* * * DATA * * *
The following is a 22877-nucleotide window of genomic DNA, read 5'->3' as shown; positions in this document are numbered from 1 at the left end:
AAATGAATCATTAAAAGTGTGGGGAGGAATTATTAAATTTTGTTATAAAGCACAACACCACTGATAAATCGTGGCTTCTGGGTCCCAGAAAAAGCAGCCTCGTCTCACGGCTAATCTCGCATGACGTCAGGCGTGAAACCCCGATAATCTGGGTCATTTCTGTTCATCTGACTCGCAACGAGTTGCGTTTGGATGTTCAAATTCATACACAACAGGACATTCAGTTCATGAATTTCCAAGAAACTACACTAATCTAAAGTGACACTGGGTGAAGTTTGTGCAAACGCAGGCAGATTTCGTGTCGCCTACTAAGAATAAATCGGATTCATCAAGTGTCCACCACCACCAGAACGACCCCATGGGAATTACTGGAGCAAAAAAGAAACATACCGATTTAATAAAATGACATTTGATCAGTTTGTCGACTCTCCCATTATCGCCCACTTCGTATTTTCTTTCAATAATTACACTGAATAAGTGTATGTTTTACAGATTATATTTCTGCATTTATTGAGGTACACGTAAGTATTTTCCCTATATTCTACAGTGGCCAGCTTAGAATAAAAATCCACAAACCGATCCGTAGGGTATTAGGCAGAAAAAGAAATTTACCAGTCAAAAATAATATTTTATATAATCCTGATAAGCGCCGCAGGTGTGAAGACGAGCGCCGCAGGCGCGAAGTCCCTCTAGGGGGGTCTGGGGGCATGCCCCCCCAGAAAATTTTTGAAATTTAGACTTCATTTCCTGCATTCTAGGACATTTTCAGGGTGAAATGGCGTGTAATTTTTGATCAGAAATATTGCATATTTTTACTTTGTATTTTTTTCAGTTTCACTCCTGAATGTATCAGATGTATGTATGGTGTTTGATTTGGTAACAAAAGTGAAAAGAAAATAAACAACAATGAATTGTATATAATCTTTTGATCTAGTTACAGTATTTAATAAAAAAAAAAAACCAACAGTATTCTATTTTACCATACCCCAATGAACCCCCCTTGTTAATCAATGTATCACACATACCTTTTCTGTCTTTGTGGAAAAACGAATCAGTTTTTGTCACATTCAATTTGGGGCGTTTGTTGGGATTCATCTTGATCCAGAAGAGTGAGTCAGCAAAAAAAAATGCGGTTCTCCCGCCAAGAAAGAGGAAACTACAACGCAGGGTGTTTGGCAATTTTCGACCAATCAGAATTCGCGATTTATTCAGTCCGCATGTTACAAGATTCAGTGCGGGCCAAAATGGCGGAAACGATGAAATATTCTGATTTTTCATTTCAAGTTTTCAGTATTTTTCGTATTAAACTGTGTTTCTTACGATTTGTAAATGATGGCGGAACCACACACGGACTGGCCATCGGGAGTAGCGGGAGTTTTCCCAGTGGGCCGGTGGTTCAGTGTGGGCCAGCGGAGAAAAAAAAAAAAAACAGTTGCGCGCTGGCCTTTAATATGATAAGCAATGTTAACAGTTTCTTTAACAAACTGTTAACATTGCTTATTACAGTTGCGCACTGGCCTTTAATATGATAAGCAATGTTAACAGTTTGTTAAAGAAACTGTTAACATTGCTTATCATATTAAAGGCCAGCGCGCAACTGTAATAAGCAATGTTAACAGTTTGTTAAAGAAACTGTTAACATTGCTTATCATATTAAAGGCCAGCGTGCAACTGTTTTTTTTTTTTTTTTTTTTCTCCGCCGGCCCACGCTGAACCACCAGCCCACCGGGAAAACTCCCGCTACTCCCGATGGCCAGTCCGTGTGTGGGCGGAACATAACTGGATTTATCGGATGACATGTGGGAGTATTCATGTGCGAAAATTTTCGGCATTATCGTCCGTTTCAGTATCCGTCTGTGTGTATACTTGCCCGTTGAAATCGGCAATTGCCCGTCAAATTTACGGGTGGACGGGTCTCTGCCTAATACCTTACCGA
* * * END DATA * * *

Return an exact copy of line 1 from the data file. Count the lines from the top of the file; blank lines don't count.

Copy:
The following is a 22877-nucleotide window of genomic DNA, read 5'->3' as shown; positions in this document are numbered from 1 at the left end: